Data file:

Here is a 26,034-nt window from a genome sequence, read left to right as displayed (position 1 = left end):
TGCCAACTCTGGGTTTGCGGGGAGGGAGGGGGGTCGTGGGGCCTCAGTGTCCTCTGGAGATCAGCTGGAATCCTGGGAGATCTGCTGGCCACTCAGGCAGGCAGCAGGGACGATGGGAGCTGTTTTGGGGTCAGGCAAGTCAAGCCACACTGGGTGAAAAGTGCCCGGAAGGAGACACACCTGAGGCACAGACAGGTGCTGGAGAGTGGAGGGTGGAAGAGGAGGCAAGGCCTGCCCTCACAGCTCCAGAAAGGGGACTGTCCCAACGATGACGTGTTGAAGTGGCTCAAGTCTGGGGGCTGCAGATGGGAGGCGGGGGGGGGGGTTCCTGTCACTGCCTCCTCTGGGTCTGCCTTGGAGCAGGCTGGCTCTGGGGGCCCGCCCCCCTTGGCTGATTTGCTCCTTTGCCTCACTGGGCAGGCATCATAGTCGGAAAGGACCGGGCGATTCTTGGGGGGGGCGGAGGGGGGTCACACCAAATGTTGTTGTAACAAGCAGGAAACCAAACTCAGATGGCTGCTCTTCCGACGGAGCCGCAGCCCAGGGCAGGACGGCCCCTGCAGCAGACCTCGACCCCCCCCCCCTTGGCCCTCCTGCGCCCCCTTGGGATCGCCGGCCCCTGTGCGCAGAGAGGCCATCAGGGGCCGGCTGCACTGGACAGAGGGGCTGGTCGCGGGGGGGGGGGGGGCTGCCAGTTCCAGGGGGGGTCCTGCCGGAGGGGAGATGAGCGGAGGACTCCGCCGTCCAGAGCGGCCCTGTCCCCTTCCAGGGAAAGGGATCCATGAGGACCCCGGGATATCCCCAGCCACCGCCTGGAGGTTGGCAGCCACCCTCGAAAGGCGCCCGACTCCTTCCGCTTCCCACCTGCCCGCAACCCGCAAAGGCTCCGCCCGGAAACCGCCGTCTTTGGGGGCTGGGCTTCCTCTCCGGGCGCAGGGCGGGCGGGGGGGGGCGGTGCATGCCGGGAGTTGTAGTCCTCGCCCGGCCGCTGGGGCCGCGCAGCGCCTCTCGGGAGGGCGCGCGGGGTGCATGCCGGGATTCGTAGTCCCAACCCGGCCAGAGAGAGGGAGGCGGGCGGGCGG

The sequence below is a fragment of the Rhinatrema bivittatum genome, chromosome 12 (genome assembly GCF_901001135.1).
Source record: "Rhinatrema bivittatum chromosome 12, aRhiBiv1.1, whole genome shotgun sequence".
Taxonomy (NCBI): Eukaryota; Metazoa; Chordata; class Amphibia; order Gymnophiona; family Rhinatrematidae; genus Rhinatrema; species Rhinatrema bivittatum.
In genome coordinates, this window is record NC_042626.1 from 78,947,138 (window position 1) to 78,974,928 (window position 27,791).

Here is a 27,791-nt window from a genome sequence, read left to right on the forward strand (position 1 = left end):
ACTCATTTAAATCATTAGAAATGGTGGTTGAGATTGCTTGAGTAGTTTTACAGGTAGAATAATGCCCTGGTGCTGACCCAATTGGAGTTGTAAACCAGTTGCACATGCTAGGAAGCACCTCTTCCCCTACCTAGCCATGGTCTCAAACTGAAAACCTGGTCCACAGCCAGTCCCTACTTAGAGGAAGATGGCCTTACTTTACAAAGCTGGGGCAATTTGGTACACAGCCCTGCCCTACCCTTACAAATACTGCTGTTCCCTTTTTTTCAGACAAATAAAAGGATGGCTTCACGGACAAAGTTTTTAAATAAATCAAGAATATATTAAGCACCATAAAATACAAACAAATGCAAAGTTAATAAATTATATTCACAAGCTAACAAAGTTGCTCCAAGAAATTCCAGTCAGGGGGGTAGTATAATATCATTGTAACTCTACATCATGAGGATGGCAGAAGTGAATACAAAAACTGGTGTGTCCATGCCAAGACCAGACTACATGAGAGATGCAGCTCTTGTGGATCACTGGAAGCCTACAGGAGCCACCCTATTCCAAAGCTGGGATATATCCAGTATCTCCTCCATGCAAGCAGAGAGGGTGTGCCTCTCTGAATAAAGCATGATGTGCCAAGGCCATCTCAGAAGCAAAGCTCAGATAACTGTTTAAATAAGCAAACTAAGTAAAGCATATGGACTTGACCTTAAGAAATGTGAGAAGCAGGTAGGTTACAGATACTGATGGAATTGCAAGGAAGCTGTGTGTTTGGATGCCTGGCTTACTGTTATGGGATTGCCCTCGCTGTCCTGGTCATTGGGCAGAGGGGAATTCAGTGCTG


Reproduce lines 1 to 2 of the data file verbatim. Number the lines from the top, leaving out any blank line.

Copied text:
Here is a 26,034-nt window from a genome sequence, read left to right as displayed (position 1 = left end):
TGCCAACTCTGGGTTTGCGGGGAGGGAGGGGGGTCGTGGGGCCTCAGTGTCCTCTGGAGATCAGCTGGAATCCTGGGAGATCTGCTGGCCACTCAGGCAGGCAGCAGGGACGATGGGAGCTGTTTTGGGGTCAGGCAAGTCAAGCCACACTGGGTGAAAAGTGCCCGGAAGGAGACACACCTGAGGCACAGACAGGTGCTGGAGAGTGGAGGGTGGAAGAGGAGGCAAGGCCTGCCCTCACAGCTCCAGAAAGGGGACTGTCCCAACGATGACGTGTTGAAGTGGCTCAAGTCTGGGGGCTGCAGATGGGAGGCGGGGGGGGGGGTTCCTGTCACTGCCTCCTCTGGGTCTGCCTTGGAGCAGGCTGGCTCTGGGGGCCCGCCCCCCTTGGCTGATTTGCTCCTTTGCCTCACTGGGCAGGCATCATAGTCGGAAAGGACCGGGCGATTCTTGGGGGGGGCGGAGGGGGGTCACACCAAATGTTGTTGTAACAAGCAGGAAACCAAACTCAGATGGCTGCTCTTCCGACGGAGCCGCAGCCCAGGGCAGGACGGCCCCTGCAGCAGACCTCGACCCCCCCCCCCTTGGCCCTCCTGCGCCCCCTTGGGATCGCCGGCCCCTGTGCGCAGAGAGGCCATCAGGGGCCGGCTGCACTGGACAGAGGGGCTGGTCGCGGGGGGGGGGGGGGCTGCCAGTTCCAGGGGGGGTCCTGCCGGAGGGGAGATGAGCGGAGGACTCCGCCGTCCAGAGCGGCCCTGTCCCCTTCCAGGGAAAGGGATCCATGAGGACCCCGGGATATCCCCAGCCACCGCCTGGAGGTTGGCAGCCACCCTCGAAAGGCGCCCGACTCCTTCCGCTTCCCACCTGCCCGCAACCCGCAAAGGCTCCGCCCGGAAACCGCCGTCTTTGGGGGCTGGGCTTCCTCTCCGGGCGCAGGGCGGGCGGGGGGGGGCGGTGCATGCCGGGAGTTGTAGTCCTCGCCCGGCCGCTGGGGCCGCGCAGCGCCTCTCGGGAGGGCGCGCGGGGTGCATGCCGGGATTCGTAGTCCCAACCCGGCCAGAGAGAGGGAGGCGGGCGGGCGG